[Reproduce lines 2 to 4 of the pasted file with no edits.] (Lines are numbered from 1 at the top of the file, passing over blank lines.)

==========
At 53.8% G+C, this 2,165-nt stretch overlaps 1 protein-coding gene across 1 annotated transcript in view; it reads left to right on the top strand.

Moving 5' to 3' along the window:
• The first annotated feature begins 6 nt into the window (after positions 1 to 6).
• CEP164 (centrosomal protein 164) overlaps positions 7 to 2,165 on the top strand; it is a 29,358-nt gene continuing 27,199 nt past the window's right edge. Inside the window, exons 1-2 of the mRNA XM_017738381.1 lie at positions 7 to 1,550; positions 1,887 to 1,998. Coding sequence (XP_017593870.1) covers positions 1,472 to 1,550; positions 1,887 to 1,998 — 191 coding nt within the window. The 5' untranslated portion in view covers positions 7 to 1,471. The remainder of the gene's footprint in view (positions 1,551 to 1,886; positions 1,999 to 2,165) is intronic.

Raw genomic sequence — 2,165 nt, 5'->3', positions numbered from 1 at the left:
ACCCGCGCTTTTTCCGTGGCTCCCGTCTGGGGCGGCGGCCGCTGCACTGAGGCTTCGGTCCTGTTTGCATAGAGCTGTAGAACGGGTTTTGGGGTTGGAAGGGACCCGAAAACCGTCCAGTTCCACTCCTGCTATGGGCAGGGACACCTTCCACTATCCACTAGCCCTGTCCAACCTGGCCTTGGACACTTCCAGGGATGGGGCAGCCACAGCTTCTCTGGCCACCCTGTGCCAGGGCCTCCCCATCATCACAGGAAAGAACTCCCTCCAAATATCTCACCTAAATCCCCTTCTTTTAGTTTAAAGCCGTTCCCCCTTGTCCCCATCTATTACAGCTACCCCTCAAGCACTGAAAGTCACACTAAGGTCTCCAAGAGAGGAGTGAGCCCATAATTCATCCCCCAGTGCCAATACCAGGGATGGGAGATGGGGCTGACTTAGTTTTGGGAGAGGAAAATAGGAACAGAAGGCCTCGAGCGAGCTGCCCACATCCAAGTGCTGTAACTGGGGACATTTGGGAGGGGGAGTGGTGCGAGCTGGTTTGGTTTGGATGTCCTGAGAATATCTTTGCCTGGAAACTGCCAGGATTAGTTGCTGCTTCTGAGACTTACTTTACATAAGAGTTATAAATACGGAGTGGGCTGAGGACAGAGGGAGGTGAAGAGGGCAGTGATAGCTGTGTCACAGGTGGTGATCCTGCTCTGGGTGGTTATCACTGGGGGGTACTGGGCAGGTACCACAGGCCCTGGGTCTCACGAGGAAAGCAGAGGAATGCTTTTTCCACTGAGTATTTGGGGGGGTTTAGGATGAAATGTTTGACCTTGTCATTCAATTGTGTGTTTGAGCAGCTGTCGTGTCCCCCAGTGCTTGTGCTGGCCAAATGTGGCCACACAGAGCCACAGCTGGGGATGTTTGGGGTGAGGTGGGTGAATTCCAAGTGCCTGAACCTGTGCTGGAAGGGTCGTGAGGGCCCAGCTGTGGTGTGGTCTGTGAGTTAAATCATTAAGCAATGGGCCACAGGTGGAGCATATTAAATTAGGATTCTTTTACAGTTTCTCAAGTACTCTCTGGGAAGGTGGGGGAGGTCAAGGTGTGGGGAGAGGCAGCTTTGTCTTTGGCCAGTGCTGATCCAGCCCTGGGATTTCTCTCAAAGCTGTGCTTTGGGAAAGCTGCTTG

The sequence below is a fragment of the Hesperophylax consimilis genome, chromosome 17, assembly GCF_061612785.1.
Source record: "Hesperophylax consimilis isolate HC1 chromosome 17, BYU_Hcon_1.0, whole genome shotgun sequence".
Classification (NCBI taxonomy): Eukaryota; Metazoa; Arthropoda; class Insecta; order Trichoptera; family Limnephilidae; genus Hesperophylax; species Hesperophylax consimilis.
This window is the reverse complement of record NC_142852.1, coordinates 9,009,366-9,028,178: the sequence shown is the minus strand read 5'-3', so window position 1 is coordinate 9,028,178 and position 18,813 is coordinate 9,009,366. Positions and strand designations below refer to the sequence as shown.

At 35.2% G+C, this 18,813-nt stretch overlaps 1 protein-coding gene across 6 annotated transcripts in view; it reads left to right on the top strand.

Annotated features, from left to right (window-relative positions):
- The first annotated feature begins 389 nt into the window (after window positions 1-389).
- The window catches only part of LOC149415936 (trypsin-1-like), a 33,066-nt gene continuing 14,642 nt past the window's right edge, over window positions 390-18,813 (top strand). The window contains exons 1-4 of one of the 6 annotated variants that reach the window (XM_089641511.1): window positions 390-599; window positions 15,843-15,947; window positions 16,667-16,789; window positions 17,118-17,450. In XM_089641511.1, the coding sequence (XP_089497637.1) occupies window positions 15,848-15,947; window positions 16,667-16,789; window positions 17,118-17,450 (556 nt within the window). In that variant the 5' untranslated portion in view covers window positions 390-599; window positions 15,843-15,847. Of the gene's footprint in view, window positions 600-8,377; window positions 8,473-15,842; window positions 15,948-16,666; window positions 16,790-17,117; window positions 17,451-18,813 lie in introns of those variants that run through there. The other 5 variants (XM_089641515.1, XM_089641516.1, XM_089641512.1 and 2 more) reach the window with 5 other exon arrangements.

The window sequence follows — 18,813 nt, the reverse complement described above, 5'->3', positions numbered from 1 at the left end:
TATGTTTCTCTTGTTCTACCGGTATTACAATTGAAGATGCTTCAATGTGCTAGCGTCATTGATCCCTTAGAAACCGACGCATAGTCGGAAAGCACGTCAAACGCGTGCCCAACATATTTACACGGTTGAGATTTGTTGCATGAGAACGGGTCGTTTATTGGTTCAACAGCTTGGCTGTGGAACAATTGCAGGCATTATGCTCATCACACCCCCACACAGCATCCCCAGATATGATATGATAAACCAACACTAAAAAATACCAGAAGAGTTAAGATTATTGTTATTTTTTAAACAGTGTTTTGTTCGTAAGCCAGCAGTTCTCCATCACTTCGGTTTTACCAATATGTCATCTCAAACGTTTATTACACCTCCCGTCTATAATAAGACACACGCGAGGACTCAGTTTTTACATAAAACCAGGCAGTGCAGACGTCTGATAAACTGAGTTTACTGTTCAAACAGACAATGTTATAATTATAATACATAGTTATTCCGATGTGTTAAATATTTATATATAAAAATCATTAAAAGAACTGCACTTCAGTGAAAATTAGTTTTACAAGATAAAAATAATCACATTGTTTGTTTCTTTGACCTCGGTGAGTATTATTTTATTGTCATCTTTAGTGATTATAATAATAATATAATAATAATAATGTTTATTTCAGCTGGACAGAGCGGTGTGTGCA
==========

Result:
Moving 5' to 3' along the window:
• The first annotated feature begins 6 nt into the window (after positions 1 to 6).
• CEP164 (centrosomal protein 164) overlaps positions 7 to 2,165 on the top strand; it is a 29,358-nt gene continuing 27,199 nt past the window's right edge. Inside the window, exons 1-2 of the mRNA XM_017738381.1 lie at positions 7 to 1,550; positions 1,887 to 1,998. Coding sequence (XP_017593870.1) covers positions 1,472 to 1,550; positions 1,887 to 1,998 — 191 coding nt within the window. The 5' untranslated portion in view covers positions 7 to 1,471. The remainder of the gene's footprint in view (positions 1,551 to 1,886; positions 1,999 to 2,165) is intronic.